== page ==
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The Economic Times

Indians are irrevocably onionised now

Onions remain the favourite for masala bases, tempering and garnish for millions of our compatriots.
Onions remain the favourite for masala bases, tempering and garnish for millions of our compatriots.
We Indians love onions just as much as we love apostrophes. Given a chance we bung them into all kinds of food, whether needed or not. While finance minister Nirmala Sitharaman’s comment that her family does not use onions in cooking highlighted there are many Indians for whom alliums are not — and never have been — necessities, onions remain the favourite for masala bases, tempering and garnish for millions of our compatriots. We put them in and on our curries and sambhars, in dosas and omelettes, in kathi rolls and pakoras, biryanis, chholey, pav-bhaji and other eatables including sweet dishes. Even non-Indian cuisines that seek to woo the Indian palate add onion-appeal. As if that were not enough, we are given onions sliced or pickled in vinegar as free add-ons at dhabas and restaurants alike. Whichever way you slice it, we cannot do without onions.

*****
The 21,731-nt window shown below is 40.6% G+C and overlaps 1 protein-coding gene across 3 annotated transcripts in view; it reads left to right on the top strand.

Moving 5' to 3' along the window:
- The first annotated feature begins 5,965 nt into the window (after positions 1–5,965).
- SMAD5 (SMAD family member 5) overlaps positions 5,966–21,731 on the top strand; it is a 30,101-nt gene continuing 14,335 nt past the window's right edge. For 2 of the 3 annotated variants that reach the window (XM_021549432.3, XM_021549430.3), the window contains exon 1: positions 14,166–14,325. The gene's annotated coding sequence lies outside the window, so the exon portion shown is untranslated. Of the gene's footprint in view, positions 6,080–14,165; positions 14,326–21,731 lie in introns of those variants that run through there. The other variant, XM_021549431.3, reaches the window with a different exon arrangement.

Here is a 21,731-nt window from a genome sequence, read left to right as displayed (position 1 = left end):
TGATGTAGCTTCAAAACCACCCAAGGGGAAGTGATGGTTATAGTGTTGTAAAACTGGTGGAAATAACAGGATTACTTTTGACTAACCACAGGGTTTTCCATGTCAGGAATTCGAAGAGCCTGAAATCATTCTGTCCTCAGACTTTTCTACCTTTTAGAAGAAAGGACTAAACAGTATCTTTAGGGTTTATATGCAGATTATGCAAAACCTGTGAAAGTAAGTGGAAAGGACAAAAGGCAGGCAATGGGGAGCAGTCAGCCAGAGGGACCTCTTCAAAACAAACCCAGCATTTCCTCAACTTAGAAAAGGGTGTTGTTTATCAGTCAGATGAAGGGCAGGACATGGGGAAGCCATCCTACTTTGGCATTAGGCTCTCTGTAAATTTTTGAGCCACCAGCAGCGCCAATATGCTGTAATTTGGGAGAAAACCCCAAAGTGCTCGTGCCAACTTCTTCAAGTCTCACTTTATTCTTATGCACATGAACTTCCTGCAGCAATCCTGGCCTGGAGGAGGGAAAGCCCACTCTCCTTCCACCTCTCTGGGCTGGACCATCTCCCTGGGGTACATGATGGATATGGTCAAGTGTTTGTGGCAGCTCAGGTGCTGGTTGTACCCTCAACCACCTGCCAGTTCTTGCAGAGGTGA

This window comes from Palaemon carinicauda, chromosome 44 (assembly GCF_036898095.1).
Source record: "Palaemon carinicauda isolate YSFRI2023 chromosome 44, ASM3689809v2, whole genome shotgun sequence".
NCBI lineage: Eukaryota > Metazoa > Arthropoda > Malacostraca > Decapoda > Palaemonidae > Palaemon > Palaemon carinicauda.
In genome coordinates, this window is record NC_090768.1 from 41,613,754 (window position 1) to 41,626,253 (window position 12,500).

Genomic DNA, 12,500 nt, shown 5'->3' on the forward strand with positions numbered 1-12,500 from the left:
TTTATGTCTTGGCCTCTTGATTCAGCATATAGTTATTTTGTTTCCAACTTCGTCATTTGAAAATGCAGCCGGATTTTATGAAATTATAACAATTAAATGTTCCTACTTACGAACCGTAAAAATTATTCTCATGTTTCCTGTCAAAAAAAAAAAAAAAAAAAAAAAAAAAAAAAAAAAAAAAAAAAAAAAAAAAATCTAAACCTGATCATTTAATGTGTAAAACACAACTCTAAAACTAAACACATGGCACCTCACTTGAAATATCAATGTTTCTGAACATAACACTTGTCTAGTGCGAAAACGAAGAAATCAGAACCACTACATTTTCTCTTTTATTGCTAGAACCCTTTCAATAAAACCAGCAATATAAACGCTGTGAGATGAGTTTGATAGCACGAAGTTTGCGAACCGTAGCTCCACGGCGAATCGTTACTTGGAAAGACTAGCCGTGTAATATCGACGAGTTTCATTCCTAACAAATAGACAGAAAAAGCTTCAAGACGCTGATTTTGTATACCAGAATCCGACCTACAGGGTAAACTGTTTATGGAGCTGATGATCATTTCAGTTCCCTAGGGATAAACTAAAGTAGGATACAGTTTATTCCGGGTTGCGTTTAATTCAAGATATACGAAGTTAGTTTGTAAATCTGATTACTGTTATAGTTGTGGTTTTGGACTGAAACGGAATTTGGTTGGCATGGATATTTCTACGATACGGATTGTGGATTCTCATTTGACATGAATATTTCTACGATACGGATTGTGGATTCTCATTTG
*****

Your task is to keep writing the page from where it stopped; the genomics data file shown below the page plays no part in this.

So it is not surprising we ignore nutritionists’ warnings that onions and garlic contain fructan, a short-chain carbohydrate resistant to digestion that can trigger irritable bowel syndrome (IBS) and gas. Maybe someday a conspiracy between onion supply cartels and antacid makers will be unearthed. Meanwhile, although onions do not emit greenhouse gases like livestock — a major argument to urge people give up eating meat — surely their role in human emissions ought to be considered?
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